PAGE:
The Opposite of Kin, by Jo Bell

The Opposite of Kin, by Jo Bell

What could be better for this week’s Not The Guardian Family Section than some thoughts on kith, those ‘who are known, taken collectively; one’s friends, fellow-countrymen or neighbours’? It’s the title of Jo Bell’s upcoming poetry collection, for a start, and I’m exceedingly happy that two of the major kith areas of my life – those of writing and boating – intersect with those of Jo. I’ll be reporting back from the launch of KITH, which will be happening later this month in the marvellously named Much Wenlock, but for now, here is Jo with a look at what kith means to her.     Experience has shown, dear reader, that commitment is not my thing. I am what Nancy Mitford would call a Bolter. I have jumped...

Getting On With It, by Robbie Burton

Getting On With It, by Robbie Burton

For today’s guest post in my occasional series, Not The Guardian Family Section, I’m delighted to welcome one of my favourite poets. I love pretty much everything Robbie Burton writes. And says. She has an unerring sense of both humour and poignancy, and I’m happy to share this with you as we wait for her pamphlet to come out. (I’ve heard the draft. It’s ace.)     A bit of a crack-pot, my late husband. Thirty-three years we lived in our last house, thirty-three years without carpet, wallpaper or paint on the hall, landing and stairs. The house was Victorian and its landing was vast. The hall floor had lost its beautiful tiles and was chipboard. My husband was a surveyor and occasionally visited remarkable houses. One belonged to a...

Living with the Tidy Gene

Living with the Tidy Gene

First off, I’ll make it clear that I’m not the one with the tidy gene. In fact, the very idea would have any friend of mine rolling around on my floor, at risk of being impaled by Lego corners. No, the reason I’m thinking about tidiness is because my son, now just coming up to 14, has discovered the delights of it. And this, for me, is a mixed blessing. He’s been muttering for a couple of days about it being time to have a tidy up, and today, when we got back from swimming, he got stuck in. Much of the assorted crap littering the (floor, chairs, worktop, insert noun of choice) was actually his. He went around finding homes for it, and put the rest on my bed, to be dealt with a some unspecified point in the future. The sitting room is now...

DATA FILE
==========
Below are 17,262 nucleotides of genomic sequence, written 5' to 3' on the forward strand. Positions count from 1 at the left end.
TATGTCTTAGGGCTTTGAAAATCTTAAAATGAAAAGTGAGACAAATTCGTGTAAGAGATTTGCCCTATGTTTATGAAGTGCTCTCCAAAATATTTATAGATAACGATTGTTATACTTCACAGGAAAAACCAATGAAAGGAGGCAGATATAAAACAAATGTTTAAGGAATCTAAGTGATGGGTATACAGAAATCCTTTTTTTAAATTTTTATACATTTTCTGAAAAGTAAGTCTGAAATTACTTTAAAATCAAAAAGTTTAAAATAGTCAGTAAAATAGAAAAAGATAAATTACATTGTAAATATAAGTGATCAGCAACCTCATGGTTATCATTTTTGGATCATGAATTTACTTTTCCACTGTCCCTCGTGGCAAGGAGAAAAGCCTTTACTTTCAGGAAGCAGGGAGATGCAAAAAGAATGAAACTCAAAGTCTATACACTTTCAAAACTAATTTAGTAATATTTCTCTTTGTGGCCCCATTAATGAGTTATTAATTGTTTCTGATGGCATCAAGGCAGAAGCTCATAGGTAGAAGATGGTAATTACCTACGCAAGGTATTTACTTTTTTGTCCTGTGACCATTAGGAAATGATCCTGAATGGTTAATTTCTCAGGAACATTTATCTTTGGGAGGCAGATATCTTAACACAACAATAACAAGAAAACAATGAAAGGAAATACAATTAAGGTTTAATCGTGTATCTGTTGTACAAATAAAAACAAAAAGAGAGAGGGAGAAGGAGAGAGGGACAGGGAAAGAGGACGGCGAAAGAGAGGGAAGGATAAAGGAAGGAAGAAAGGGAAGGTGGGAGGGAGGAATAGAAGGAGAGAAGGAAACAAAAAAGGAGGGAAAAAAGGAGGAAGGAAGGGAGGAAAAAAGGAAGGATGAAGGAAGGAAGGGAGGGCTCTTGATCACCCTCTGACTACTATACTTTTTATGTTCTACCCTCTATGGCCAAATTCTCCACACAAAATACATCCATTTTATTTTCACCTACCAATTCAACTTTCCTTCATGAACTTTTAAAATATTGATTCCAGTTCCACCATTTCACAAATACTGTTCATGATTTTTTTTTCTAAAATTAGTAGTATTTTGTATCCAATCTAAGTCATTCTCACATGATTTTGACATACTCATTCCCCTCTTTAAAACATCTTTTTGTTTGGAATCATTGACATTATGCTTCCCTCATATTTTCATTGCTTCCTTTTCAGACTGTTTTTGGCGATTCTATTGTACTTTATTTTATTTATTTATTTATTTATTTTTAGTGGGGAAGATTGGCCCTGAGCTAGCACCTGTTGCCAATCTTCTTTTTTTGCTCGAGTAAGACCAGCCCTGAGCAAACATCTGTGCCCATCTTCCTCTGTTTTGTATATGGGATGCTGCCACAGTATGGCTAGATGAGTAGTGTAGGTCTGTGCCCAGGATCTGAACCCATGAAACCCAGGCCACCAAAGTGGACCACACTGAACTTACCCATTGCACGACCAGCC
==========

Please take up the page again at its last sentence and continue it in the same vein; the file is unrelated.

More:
All My Puny Sorrows, by Miriam Toews

All My Puny Sorrows, by Miriam Toews

All My Puny Sorrows by Miriam Toews My rating: 3 of 5 stars I found All My Puny Sorrows a difficult one to rate. On Amazon, I’ve gone for 4 stars, to give credit to the exquisite writing. I can’t remember the last time I read a book where every page was a masterpiece. On the other hand, I found the pace a bit…glacial in its slowness. Don’t let that put you off giving All My Puny Sorrows a try. Most reviews are glowing, which is why I feel OK about going for a 3 star rating here. It would have been a three and a half, if I’d had the option. View all my reviews Share:TweetEmailMoreShare on...

Happy Birthday to me (and Rosemary Higgs)

Happy Birthday to me (and Rosemary Higgs)

This week, it’s all been about covers and copy edits, which have both been exciting, if in different ways. They mark a real staging point on the publication journey: it’s not about a pile of manuscript pages any more. Before long, now, I’ll have a proper book… Talking about the edits led to one of my favourite threads ever on Facebook, with writer friends sharing the overused words they’d had to cut out pre-publication. We all had our own: my characters are always ‘looking’, and spend a lot of time pushing themselves up on to their elbows. (nb. see how I now know that it’s ‘on to’ and not ‘onto’…). Everyone’s pet words were different: some that came up were ‘only’ and...

Listening to War and Peace on New Year’s Day

Listening to War and Peace on New Year’s Day

I woke up this New Year’s Day morning and didn’t really feel like getting up. The night before had been a late one, natch, and the outside world was both cold and wet. My phone was out of power, so Facebook and Twitter were out. I had a book handy, but that was too much effort. So I put on the radio and reached for the headphones. I didn’t want to disturb the sleeping dogs on the bed, after all. Or the sleeping Graeme, come to that. But the radio was strange. None of the normal programmes were on. The radio world had become War and Peace. Funny how these things work out. A bare three weeks ago, I read War and Peace for the first time since I was a teenager. (*Disclaimer: I didn’t actually read all of it in the run up to Christmas. I caught...